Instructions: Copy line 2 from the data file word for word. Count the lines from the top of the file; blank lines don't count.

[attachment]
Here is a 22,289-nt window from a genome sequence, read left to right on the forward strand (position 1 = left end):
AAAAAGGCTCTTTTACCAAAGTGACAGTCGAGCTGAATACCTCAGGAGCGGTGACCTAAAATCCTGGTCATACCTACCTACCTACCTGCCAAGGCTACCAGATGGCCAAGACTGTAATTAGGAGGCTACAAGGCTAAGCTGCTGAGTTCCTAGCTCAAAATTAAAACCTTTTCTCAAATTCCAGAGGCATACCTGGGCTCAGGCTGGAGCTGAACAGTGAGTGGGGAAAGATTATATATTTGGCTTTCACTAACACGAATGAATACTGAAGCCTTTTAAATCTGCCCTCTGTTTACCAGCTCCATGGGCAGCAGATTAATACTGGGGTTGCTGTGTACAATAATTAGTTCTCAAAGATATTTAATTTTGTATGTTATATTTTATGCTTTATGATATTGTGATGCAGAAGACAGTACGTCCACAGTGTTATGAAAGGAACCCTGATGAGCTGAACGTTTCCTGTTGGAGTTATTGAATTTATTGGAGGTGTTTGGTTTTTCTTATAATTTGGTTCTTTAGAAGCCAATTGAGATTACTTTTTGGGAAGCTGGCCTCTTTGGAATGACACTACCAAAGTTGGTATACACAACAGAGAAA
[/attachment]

AAAAAGGCTCTTTTACCAAAGTGACAGTCGAGCTGAATACCTCAGGAGCGGTGACCTAAAATCCTGGTCATACCTACCTACCTACCTGCCAAGGCTACCAGATGGCCAAGACTGTAATTAGGAGGCTACAAGGCTAAGCTGCTGAGTTCCTAGCTCAAAATTAAAACCTTTTCTCAAATTCCAGAGGCATACCTGGGCTCAGGCTGGAGCTGAACAGTGAGTGGGGAAAGATTATATATTTGGCTTTCACTAACACGAATGAATACTGAAGCCTTTTAAATCTGCCCTCTGTTTACCAGCTCCATGGGCAGCAGATTAATACTGGGGTTGCTGTGTACAATAATTAGTTCTCAAAGATATTTAATTTTGTATGTTATATTTTATGCTTTATGATATTGTGATGCAGAAGACAGTACGTCCACAGTGTTATGAAAGGAACCCTGATGAGCTGAACGTTTCCTGTTGGAGTTATTGAATTTATTGGAGGTGTTTGGTTTTTCTTATAATTTGGTTCTTTAGAAGCCAATTGAGATTACTTTTTGGGAAGCTGGCCTCTTTGGAATGACACTACCAAAGTTGGTATACACAACAGAGAAA